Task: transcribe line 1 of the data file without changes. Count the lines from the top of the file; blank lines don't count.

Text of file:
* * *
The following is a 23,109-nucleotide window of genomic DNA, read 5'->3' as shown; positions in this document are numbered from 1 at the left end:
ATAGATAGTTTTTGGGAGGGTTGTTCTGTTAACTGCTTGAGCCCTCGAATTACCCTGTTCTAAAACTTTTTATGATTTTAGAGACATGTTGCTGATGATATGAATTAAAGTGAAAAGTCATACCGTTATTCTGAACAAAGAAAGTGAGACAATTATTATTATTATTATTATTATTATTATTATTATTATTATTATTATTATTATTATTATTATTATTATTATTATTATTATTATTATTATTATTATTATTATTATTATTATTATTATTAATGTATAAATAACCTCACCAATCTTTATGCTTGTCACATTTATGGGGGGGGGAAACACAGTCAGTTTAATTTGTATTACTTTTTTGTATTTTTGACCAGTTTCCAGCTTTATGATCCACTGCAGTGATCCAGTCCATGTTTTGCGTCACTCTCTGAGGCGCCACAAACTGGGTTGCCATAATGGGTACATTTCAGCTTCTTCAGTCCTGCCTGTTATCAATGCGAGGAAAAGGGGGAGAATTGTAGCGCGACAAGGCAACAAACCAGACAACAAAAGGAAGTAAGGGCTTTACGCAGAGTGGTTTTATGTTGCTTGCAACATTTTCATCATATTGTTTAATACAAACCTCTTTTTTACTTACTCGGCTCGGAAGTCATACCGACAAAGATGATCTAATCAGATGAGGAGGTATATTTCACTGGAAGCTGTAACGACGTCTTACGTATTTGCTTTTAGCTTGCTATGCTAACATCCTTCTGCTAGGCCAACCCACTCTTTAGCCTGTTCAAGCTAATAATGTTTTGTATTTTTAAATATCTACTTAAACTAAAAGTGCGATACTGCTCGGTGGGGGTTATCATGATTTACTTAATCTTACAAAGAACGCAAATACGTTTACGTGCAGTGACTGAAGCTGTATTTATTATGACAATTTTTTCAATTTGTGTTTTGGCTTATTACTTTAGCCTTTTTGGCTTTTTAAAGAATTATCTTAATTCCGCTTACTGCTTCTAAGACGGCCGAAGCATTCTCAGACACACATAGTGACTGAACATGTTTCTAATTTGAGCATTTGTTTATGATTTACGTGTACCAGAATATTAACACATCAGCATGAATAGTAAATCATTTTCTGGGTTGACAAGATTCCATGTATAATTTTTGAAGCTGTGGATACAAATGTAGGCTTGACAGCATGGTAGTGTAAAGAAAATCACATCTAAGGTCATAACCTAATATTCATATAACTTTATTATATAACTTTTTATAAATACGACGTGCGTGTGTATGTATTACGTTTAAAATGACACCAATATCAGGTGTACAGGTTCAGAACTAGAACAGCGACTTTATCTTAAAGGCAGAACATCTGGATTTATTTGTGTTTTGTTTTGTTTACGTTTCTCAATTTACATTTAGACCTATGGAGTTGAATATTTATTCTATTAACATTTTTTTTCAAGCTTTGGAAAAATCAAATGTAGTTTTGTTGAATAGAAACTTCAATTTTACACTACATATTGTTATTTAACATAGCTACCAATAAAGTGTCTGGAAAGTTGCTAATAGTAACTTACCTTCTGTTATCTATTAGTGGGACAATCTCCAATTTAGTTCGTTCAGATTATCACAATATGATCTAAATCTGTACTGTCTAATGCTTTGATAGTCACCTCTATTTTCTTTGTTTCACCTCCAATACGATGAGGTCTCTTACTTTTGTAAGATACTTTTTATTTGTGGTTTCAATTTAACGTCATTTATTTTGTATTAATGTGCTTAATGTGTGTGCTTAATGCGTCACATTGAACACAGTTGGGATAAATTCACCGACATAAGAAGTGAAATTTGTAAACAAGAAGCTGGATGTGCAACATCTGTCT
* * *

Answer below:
The following is a 23,109-nucleotide window of genomic DNA, read 5'->3' as shown; positions in this document are numbered from 1 at the left end: